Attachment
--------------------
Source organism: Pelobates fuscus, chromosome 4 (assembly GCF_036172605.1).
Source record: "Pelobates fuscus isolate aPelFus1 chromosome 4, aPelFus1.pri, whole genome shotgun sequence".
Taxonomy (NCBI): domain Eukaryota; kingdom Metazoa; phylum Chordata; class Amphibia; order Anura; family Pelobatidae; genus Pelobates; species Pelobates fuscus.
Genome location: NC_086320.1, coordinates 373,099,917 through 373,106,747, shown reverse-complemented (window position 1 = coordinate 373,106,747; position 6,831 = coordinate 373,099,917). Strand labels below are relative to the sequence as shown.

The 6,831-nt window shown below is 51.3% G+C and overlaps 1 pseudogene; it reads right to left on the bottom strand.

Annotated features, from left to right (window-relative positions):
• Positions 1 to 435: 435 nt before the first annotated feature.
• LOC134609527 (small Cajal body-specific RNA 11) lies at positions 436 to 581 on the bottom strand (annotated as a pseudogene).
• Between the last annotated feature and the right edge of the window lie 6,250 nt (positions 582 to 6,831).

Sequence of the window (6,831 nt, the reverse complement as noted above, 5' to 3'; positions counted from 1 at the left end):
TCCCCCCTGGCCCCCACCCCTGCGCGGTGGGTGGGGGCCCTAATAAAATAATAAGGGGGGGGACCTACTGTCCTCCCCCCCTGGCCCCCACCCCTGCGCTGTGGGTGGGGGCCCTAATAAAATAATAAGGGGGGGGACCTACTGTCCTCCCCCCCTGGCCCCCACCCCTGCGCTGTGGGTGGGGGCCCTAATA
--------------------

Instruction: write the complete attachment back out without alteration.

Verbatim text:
Source organism: Pelobates fuscus, chromosome 4 (assembly GCF_036172605.1).
Source record: "Pelobates fuscus isolate aPelFus1 chromosome 4, aPelFus1.pri, whole genome shotgun sequence".
Taxonomy (NCBI): domain Eukaryota; kingdom Metazoa; phylum Chordata; class Amphibia; order Anura; family Pelobatidae; genus Pelobates; species Pelobates fuscus.
Genome location: NC_086320.1, coordinates 373,099,917 through 373,106,747, shown reverse-complemented (window position 1 = coordinate 373,106,747; position 6,831 = coordinate 373,099,917). Strand labels below are relative to the sequence as shown.

The 6,831-nt window shown below is 51.3% G+C and overlaps 1 pseudogene; it reads right to left on the bottom strand.

Annotated features, from left to right (window-relative positions):
• Positions 1 to 435: 435 nt before the first annotated feature.
• LOC134609527 (small Cajal body-specific RNA 11) lies at positions 436 to 581 on the bottom strand (annotated as a pseudogene).
• Between the last annotated feature and the right edge of the window lie 6,250 nt (positions 582 to 6,831).

Sequence of the window (6,831 nt, the reverse complement as noted above, 5' to 3'; positions counted from 1 at the left end):
TCCCCCCTGGCCCCCACCCCTGCGCGGTGGGTGGGGGCCCTAATAAAATAATAAGGGGGGGGACCTACTGTCCTCCCCCCCTGGCCCCCACCCCTGCGCTGTGGGTGGGGGCCCTAATAAAATAATAAGGGGGGGGACCTACTGTCCTCCCCCCCTGGCCCCCACCCCTGCGCTGTGGGTGGGGGCCCTAATA